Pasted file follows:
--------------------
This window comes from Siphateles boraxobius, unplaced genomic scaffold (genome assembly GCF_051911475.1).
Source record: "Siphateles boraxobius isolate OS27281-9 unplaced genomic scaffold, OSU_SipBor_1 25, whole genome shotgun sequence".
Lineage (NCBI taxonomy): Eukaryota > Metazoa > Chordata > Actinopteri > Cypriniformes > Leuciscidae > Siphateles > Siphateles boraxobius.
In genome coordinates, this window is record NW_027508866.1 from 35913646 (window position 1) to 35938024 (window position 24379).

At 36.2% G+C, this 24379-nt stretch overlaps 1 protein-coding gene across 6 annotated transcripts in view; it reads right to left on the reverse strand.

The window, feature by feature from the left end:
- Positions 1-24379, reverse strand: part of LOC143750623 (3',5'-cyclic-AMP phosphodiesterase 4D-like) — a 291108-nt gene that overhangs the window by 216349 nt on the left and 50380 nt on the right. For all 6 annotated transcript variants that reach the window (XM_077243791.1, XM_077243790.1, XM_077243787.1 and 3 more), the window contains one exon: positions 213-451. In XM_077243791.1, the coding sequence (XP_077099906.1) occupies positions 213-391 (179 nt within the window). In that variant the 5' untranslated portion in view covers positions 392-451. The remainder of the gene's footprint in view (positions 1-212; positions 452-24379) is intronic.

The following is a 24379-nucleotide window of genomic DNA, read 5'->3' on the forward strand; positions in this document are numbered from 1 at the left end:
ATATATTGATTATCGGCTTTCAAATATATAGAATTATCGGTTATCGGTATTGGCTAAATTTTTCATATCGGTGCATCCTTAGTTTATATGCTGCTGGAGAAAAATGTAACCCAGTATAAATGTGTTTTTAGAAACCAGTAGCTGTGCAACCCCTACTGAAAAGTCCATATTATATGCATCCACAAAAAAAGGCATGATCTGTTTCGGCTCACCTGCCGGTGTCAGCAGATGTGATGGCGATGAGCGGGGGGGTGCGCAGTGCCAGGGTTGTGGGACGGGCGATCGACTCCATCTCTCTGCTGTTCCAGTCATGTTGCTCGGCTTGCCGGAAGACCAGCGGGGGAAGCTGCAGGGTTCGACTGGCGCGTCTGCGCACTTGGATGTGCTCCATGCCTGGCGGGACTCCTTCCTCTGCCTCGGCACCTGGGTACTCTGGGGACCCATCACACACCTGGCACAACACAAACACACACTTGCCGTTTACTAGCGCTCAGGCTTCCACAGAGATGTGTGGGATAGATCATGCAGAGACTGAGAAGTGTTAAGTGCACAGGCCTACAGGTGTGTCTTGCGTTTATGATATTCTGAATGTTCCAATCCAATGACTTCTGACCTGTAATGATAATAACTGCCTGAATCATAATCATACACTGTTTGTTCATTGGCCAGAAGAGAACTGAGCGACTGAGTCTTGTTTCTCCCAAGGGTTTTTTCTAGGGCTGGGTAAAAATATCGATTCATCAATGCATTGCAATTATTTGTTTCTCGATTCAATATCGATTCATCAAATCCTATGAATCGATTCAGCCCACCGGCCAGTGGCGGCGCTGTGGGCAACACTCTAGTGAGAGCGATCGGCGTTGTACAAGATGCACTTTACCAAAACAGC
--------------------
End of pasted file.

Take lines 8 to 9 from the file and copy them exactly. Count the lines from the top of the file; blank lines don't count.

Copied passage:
The following is a 24379-nucleotide window of genomic DNA, read 5'->3' on the forward strand; positions in this document are numbered from 1 at the left end:
ATATATTGATTATCGGCTTTCAAATATATAGAATTATCGGTTATCGGTATTGGCTAAATTTTTCATATCGGTGCATCCTTAGTTTATATGCTGCTGGAGAAAAATGTAACCCAGTATAAATGTGTTTTTAGAAACCAGTAGCTGTGCAACCCCTACTGAAAAGTCCATATTATATGCATCCACAAAAAAAGGCATGATCTGTTTCGGCTCACCTGCCGGTGTCAGCAGATGTGATGGCGATGAGCGGGGGGGTGCGCAGTGCCAGGGTTGTGGGACGGGCGATCGACTCCATCTCTCTGCTGTTCCAGTCATGTTGCTCGGCTTGCCGGAAGACCAGCGGGGGAAGCTGCAGGGTTCGACTGGCGCGTCTGCGCACTTGGATGTGCTCCATGCCTGGCGGGACTCCTTCCTCTGCCTCGGCACCTGGGTACTCTGGGGACCCATCACACACCTGGCACAACACAAACACACACTTGCCGTTTACTAGCGCTCAGGCTTCCACAGAGATGTGTGGGATAGATCATGCAGAGACTGAGAAGTGTTAAGTGCACAGGCCTACAGGTGTGTCTTGCGTTTATGATATTCTGAATGTTCCAATCCAATGACTTCTGACCTGTAATGATAATAACTGCCTGAATCATAATCATACACTGTTTGTTCATTGGCCAGAAGAGAACTGAGCGACTGAGTCTTGTTTCTCCCAAGGGTTTTTTCTAGGGCTGGGTAAAAATATCGATTCATCAATGCATTGCAATTATTTGTTTCTCGATTCAATATCGATTCATCAAATCCTATGAATCGATTCAGCCCACCGGCCAGTGGCGGCGCTGTGGGCAACACTCTAGTGAGAGCGATCGGCGTTGTACAAGATGCACTTTACCAAAACAGC